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Handling the haters in health care marketing

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Brands & Campaigns

Chris Bevolo is the founder and principal of health care marketing agency Interval and president of Chris Bevolo Consulting. To read more of Bevolo’s insights on the marketing world, visit his blog.

If there’s one question health care marketers fear above all others, it might be, “How do you know?” As in, “How do you know your marketing is working?”

Typically, the question is posed by a C-suite member, with CFOs leading the pack. And most often, it’s used as a cudgel against specific marketing results. For example, a marketer may tout an increase in cardiac volumes thanks to a new marketing campaign, and the CFO will shoot back, “But how do you know those patients came in because of your campaign? They could have come in anyway.”

This question is frustrating on a number of levels. First, it can be a weapon wielded by the uninformed to play power politics. (“I’m going to keep this marketer in her place — we use facts around here, not conjecture.”) Second, it can be maddeningly difficult to rebut. How do you know your marketing effort led to the identified results? There are always myriad variables that might have played a role, making it hard to isolate the true effects of your efforts.

Many questioners know this, and they are counting on the lack of black-and-white answers to dilute the power of your results. Finally, this question drives marketers up a wall because, in the end, it’s a fair question. If you don’t really know the actual effect of your marketing efforts, how do you know whether you’re effective?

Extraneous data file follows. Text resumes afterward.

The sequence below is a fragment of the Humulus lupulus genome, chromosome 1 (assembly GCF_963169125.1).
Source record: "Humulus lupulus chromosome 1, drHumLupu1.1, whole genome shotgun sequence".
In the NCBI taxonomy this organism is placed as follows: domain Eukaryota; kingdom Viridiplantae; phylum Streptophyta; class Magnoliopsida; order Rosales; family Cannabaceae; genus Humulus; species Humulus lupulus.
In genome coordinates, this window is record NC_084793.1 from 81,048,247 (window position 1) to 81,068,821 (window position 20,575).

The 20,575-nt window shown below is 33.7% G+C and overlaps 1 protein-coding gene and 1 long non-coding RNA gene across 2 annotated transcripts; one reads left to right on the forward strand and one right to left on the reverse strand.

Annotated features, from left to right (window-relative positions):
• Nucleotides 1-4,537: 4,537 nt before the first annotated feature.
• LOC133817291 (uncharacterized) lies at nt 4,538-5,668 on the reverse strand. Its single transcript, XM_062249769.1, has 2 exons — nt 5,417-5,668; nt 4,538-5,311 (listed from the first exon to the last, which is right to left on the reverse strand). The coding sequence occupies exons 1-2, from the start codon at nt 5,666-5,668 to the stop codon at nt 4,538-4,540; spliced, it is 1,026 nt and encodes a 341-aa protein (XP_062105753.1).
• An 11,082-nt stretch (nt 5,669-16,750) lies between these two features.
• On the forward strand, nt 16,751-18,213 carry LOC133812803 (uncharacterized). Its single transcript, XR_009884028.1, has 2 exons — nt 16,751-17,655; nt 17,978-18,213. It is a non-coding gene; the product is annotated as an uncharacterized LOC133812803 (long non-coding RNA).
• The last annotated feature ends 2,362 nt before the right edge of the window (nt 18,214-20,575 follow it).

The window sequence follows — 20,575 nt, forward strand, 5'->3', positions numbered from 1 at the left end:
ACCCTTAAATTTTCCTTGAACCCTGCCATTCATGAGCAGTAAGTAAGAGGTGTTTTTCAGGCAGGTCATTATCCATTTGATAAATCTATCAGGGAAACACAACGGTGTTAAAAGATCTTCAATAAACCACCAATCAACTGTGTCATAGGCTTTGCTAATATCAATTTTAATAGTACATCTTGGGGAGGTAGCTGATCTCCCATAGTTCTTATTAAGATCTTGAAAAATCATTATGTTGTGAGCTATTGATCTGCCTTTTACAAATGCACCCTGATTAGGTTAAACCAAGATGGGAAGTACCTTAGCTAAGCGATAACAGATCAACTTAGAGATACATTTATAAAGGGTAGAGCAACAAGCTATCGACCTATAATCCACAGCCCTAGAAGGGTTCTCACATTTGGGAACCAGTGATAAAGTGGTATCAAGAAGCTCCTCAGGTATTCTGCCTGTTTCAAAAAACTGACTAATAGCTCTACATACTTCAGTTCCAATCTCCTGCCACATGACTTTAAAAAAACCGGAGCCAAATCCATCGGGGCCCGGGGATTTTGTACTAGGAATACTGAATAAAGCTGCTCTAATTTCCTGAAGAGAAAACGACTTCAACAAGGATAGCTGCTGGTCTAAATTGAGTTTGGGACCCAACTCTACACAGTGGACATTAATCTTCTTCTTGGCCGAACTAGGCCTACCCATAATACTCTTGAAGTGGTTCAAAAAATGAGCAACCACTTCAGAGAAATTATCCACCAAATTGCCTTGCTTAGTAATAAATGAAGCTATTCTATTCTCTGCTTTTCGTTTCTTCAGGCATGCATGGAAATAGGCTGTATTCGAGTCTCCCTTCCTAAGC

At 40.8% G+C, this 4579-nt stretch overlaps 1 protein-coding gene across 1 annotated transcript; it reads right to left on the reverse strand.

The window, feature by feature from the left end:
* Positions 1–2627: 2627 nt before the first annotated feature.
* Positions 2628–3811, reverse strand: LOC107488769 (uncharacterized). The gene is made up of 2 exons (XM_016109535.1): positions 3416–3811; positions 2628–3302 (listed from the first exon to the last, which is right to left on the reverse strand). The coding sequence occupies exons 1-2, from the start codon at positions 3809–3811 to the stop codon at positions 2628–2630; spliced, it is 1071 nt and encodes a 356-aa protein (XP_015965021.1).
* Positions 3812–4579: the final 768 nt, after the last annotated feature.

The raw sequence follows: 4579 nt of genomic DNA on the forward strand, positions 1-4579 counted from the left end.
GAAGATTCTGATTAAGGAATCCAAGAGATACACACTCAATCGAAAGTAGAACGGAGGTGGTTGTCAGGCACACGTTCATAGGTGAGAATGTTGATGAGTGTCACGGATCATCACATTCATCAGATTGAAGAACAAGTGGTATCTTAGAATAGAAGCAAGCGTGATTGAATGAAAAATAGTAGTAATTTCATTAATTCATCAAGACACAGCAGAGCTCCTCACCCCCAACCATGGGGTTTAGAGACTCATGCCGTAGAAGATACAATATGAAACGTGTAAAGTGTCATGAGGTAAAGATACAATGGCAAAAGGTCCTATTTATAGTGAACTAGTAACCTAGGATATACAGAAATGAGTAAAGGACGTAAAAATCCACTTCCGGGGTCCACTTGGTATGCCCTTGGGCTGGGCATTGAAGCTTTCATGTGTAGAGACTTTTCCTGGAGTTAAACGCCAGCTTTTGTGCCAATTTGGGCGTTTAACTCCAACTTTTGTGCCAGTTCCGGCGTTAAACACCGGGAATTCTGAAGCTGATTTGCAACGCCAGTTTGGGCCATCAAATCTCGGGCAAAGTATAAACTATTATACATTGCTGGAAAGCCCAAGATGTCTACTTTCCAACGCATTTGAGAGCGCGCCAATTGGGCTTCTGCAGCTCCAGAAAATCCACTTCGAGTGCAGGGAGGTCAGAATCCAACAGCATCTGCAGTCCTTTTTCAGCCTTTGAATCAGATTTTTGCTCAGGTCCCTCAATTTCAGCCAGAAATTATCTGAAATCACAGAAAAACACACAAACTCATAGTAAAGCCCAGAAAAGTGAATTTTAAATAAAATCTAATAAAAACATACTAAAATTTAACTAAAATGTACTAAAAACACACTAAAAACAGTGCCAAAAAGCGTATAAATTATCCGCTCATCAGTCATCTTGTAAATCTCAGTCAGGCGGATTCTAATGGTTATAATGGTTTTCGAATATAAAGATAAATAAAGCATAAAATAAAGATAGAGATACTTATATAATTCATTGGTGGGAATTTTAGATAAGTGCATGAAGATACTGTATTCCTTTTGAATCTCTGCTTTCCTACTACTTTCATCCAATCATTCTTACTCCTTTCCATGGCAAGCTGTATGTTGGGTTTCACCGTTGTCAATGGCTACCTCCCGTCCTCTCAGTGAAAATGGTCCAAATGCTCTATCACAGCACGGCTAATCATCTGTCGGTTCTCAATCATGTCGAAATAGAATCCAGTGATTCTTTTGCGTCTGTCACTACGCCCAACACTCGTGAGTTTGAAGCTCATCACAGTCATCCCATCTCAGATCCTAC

The best way to defend against these tactics is to establish a control group for whatever marketing tactic you are measuring. Want to know the true effect of holding joint-pain seminars on orthopedic surgery volumes? Compare utilization histories of those attending the seminars to a like group of consumers — same geographic, demographic and clinical profiles — who didn’t attend. Or compare those invited to the seminars to a set of consumers who weren’t invited. If you can isolate the seminar invitation as the only difference between the two groups, then you can tie any subsequent differences in utilization — and hopefully revenue and contribution margin — to one variable: your marketing.

Keep in mind that control groups aren’t always an option. For example, a community hospital would have a hard time isolating one section of town to create a control group when trying to measure the impact of an outdoor campaign. In those cases, you may have to resort to other measurement tactics to glean insights.

Of course, you can always take refuge in the philosophical and offer the words of Albert Einstein, who said, “Not everything that counts can be counted, and not everything that can be counted counts.”

Image credit: VisualField, via iStockPhoto